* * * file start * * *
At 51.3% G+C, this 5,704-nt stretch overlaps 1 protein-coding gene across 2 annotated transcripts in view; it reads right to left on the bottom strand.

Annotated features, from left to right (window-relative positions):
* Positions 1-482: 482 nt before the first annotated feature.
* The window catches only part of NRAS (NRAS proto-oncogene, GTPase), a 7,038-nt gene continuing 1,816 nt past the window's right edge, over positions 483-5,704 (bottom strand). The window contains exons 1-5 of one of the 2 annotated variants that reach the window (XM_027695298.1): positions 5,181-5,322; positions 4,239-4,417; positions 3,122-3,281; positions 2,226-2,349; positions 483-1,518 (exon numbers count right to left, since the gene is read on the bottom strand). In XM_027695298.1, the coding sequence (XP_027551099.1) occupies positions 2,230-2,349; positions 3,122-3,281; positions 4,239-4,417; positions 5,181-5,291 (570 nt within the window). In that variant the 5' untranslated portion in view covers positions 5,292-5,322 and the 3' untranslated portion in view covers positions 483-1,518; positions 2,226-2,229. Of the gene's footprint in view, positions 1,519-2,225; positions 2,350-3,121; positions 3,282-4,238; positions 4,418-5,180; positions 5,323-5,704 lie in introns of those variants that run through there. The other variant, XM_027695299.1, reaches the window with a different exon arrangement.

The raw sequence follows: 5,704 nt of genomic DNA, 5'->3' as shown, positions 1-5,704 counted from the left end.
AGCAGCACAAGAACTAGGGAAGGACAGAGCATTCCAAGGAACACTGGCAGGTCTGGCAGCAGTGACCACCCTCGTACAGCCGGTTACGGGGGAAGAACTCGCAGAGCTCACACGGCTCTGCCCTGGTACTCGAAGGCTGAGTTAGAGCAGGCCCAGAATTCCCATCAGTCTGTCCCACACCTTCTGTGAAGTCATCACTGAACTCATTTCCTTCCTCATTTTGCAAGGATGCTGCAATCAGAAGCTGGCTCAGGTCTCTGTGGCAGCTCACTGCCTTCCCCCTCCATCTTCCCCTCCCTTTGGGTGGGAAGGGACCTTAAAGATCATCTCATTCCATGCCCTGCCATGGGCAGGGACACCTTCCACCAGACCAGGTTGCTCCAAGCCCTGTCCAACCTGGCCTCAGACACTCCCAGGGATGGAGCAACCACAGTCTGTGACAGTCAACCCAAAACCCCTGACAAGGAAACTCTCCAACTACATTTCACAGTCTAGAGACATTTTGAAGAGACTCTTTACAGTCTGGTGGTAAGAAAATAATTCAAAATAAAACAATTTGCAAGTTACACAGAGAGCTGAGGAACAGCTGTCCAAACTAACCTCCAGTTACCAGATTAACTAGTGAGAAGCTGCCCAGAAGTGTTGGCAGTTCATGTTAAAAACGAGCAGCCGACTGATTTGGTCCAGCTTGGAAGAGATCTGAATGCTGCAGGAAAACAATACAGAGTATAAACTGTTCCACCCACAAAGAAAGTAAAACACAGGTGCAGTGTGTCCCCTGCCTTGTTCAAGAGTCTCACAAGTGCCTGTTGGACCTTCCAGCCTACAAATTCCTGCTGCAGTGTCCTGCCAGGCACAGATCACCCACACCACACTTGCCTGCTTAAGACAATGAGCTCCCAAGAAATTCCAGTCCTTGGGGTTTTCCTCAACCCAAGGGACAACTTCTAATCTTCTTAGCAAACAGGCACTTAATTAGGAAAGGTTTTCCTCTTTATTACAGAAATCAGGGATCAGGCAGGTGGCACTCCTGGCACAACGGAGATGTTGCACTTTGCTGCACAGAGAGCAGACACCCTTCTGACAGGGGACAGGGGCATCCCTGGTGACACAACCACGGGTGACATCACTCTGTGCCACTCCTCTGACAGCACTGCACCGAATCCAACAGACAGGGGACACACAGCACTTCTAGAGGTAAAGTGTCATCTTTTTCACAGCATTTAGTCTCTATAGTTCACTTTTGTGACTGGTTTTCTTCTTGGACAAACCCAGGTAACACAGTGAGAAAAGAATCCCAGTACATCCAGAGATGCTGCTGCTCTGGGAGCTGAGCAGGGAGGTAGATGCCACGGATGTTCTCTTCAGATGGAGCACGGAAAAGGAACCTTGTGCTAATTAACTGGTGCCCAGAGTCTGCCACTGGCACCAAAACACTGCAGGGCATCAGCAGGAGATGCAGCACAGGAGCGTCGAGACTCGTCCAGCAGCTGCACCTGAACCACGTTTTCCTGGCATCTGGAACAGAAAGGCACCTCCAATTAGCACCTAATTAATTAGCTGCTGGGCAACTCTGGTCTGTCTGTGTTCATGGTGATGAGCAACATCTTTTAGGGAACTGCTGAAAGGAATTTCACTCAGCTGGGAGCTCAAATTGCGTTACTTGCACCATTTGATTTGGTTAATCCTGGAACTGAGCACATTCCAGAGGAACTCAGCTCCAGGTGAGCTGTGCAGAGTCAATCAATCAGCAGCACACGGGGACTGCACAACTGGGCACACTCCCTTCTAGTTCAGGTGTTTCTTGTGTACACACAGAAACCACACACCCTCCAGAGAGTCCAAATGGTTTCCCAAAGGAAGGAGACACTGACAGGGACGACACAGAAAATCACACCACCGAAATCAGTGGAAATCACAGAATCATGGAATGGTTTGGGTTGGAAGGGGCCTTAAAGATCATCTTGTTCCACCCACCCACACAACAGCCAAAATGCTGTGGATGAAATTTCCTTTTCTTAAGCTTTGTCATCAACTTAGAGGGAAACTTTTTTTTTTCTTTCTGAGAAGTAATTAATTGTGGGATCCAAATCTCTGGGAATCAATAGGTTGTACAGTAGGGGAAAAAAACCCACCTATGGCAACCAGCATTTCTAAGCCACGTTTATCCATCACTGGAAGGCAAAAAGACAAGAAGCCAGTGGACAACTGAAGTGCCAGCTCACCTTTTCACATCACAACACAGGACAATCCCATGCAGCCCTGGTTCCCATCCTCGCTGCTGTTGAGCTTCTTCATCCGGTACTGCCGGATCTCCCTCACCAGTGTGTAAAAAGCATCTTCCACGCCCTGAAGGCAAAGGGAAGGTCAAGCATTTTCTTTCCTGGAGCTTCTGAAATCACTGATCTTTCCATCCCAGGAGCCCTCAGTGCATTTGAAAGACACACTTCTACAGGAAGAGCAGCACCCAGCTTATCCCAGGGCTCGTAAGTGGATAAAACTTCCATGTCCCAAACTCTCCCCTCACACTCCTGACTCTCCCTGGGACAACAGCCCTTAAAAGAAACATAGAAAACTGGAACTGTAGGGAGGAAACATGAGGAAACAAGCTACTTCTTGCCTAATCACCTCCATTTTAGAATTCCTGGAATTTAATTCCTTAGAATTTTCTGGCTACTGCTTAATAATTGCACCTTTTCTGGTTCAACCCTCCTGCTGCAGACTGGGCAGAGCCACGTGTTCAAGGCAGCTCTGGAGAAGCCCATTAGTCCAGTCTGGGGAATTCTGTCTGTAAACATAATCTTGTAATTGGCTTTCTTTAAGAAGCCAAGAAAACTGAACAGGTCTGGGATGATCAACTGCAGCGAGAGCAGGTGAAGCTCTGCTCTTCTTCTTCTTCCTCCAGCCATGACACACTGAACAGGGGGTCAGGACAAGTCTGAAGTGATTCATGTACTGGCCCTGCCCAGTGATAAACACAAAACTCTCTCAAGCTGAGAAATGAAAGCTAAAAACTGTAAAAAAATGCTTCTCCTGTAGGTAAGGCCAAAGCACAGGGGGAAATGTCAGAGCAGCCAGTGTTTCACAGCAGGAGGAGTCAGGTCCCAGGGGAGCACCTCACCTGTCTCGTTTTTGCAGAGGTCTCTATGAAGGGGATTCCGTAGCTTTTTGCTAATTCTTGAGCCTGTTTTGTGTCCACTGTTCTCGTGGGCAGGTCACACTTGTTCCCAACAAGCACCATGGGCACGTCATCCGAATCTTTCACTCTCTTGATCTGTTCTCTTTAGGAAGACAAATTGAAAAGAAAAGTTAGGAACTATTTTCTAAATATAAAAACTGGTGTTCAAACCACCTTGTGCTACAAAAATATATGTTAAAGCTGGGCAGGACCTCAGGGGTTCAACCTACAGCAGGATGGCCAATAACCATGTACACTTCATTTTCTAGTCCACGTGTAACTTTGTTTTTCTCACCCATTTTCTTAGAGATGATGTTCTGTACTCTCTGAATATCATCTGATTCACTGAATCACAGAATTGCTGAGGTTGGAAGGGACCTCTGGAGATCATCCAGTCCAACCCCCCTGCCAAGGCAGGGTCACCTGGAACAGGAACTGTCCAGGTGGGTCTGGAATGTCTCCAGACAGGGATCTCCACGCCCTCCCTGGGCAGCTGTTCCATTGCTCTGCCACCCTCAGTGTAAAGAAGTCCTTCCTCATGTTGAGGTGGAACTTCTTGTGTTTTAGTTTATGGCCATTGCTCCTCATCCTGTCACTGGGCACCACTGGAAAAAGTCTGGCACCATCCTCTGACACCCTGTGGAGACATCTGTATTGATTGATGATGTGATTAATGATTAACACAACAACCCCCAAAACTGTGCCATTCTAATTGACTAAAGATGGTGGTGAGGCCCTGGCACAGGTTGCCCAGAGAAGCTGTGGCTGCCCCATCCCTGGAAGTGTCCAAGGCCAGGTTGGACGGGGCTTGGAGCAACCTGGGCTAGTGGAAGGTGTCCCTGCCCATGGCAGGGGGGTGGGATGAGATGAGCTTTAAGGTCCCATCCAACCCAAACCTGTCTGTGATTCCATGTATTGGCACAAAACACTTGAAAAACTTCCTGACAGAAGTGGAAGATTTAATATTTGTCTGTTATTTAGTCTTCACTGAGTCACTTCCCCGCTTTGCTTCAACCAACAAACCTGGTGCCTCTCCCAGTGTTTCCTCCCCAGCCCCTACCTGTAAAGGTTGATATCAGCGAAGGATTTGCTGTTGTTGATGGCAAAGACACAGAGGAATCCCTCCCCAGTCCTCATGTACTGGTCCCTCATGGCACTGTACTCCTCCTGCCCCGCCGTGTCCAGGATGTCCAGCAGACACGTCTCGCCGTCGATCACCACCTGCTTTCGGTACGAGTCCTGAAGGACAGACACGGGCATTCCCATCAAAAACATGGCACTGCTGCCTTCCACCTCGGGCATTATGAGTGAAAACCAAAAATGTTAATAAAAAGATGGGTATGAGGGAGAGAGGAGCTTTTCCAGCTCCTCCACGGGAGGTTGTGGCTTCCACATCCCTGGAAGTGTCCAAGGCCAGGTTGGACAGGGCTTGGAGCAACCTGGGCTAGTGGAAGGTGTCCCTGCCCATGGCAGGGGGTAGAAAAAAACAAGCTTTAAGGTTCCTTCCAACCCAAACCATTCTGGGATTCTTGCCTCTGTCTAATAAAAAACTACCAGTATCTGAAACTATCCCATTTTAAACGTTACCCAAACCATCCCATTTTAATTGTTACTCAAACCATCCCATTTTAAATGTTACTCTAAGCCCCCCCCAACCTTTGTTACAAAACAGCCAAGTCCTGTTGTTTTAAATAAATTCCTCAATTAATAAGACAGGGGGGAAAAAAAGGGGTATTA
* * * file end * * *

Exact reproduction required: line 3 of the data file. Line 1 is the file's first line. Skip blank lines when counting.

* Positions 1-482: 482 nt before the first annotated feature.